Weapons aren’t designed for disassembly. Mustard agent, commonly referred to as mustard gas, is a deadly chemical weapon that has a similar smell to the condiment. Used widely during World War I, the liquid agent is dispersed in the air like a mist, where it then blisters any flesh it encounters. This is grotesque and painful on exposed skin, and especially fatal when it gets inside lungs. It’s a particularly gross, awful weapon, and one with the added downside of flying back at the people who unleashed it if the wind shifts.
While the United States maintained a stockpile of the agent for a long time. Getting rid of it is a similarly long process. The U.S. Army destroyed some of its stockpile at Johnson Atoll in the 1990s, and in other efforts since. This weekend, the Army is set to start destroying a huge amount of the stockpile in a process involving robots at a new, automated plant.
From the Associated Press:
After World War I, chemical weapons like mustard agents were rarely used. The Geneva Protocol, debated in the 1920s and adopted towards the end of the decade, prohibited the use of gases in war, though it failed to address the production or stockpiling of chemical weapons. Italy, under the fascist dictator Mussolini, used chemical weapons against Ethiopia, Japan used them against China during World War II, and the United States and Soviet Union maintained stockpiles they did not use during the war. (While the use of gas was debated, a different weapon of mass destruction instead ushered in the end of the war.)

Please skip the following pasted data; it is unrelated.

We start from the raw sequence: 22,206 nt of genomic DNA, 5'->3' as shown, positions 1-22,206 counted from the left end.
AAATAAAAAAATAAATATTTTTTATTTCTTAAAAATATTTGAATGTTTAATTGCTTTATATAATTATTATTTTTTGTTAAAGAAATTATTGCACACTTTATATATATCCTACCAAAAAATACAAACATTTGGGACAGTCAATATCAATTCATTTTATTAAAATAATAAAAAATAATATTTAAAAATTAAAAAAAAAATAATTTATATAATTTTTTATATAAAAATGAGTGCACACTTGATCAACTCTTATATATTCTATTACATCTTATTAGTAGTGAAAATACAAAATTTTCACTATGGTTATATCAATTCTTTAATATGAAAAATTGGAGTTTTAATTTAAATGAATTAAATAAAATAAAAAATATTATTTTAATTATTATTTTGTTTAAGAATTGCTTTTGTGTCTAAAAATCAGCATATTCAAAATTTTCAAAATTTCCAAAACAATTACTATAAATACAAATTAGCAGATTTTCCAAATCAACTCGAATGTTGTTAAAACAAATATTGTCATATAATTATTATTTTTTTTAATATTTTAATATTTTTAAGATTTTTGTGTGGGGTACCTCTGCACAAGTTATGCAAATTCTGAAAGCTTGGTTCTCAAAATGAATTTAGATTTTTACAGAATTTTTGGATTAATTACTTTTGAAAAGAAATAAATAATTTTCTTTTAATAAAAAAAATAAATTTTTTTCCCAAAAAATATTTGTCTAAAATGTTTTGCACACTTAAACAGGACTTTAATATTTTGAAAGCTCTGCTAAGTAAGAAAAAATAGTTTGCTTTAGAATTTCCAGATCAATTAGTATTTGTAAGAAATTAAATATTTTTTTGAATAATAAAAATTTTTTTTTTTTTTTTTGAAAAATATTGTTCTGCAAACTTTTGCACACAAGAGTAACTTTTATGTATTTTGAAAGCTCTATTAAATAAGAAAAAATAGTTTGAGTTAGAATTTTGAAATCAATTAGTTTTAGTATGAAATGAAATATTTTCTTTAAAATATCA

Only a few countries used chemical weapons at all after World War II: Egypt, against Yemen in the 1960s, and Iraq’s dictator Saddam Hussein, in the 1980s. A later treaty, the Chemical Weapons Convention, was signed in the 1990s, and it prohibited not just the use but the production and stockpiling of chemical weapons as well.
For the most part it’s worked, but Syria, under the dictatorship of Bashar al-Assad, used chemical weapons in the ongoing civil war. While many of them were turned over and destroyed in 2013, continued chemical attacks since then show the destruction wasn’t complete.
The history of chemical weapons is an especially bleak one, in the generally bleak history of war. Destroying the weapons is one way to close that chapter on history, or at least leave it with fewer authors. In 2013, Popular Science spoke with Al Mauroni, who wrote the book on Chemical Demilitarization about what it takes to destroy chemical weapons. The Pueblo plant, not yet operational at the time of the interview, is one of the major parts of safely neutralizing the mustard weapons, and Mauroni explained the science of neutralization in depth.
With luck, America’s chemical weapons stockpile will be gone by the end of the 2020s, a full century after the first treaty prohibiting their use in war.
This post has been updated to more accurately describe the mustard agent, its effects on the human body, and the span of the weapon demolition process.